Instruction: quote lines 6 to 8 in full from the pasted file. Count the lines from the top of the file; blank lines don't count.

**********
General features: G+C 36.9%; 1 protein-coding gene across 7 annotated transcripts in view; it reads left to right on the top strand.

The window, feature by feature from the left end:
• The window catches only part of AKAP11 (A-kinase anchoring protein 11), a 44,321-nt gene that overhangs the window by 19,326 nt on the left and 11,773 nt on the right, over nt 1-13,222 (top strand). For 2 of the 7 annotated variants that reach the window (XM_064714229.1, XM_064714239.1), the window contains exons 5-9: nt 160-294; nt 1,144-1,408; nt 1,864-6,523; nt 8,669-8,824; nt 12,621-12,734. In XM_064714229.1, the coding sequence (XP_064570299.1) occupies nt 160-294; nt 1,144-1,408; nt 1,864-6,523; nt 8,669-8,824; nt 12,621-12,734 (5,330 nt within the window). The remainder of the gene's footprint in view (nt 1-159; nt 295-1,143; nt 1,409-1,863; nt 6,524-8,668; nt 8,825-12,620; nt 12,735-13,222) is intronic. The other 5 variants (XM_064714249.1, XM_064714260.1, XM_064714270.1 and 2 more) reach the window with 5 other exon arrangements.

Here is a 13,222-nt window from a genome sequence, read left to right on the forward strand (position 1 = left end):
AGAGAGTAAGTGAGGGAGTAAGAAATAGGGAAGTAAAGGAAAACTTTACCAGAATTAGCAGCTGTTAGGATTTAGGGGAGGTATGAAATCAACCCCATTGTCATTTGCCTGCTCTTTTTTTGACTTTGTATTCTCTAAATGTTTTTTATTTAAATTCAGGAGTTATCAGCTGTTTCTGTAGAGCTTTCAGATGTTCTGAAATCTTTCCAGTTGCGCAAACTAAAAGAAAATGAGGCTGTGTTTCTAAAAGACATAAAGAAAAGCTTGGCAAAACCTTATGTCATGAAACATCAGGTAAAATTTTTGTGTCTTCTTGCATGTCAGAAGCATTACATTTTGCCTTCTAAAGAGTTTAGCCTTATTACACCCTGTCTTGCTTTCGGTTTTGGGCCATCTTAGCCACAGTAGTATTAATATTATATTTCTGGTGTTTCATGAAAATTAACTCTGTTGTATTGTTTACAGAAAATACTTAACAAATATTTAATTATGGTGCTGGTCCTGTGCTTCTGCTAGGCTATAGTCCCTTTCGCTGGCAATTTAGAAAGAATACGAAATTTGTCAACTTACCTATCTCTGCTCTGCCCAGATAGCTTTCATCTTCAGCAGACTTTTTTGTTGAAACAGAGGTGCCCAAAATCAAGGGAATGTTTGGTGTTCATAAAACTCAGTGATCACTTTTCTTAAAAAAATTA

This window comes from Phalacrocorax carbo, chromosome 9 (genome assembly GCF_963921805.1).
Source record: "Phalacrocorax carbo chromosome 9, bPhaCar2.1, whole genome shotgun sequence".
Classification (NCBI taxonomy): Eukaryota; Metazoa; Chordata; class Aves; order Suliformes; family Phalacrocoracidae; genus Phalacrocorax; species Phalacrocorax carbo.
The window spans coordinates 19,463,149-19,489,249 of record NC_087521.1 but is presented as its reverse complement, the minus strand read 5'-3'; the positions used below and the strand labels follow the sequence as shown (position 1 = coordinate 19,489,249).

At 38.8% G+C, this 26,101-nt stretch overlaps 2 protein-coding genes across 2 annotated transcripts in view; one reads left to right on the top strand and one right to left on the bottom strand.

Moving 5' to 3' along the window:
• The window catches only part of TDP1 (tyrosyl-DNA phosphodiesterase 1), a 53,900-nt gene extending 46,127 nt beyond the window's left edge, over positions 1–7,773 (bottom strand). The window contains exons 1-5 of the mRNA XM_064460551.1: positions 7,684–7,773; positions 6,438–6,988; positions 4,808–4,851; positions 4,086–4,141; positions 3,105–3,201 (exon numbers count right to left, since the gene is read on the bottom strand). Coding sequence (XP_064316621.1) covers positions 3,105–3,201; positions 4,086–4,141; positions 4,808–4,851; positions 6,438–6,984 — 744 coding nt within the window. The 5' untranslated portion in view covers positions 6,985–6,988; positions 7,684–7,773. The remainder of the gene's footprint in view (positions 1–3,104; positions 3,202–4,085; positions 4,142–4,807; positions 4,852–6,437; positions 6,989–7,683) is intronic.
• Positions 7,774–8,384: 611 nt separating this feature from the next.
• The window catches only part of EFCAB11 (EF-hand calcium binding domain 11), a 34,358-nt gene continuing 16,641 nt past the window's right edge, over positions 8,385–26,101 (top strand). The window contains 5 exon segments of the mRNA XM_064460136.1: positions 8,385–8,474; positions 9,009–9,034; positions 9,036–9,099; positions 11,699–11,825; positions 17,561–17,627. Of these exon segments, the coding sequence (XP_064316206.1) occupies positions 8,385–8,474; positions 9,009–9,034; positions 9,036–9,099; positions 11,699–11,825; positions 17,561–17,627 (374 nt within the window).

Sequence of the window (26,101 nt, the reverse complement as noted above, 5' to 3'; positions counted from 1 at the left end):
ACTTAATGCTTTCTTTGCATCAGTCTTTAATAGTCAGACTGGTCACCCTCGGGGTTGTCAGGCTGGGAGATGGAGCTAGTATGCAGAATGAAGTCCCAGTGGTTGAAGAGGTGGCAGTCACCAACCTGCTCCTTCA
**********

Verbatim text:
This window comes from Phalacrocorax carbo, chromosome 9 (genome assembly GCF_963921805.1).
Source record: "Phalacrocorax carbo chromosome 9, bPhaCar2.1, whole genome shotgun sequence".
Classification (NCBI taxonomy): Eukaryota; Metazoa; Chordata; class Aves; order Suliformes; family Phalacrocoracidae; genus Phalacrocorax; species Phalacrocorax carbo.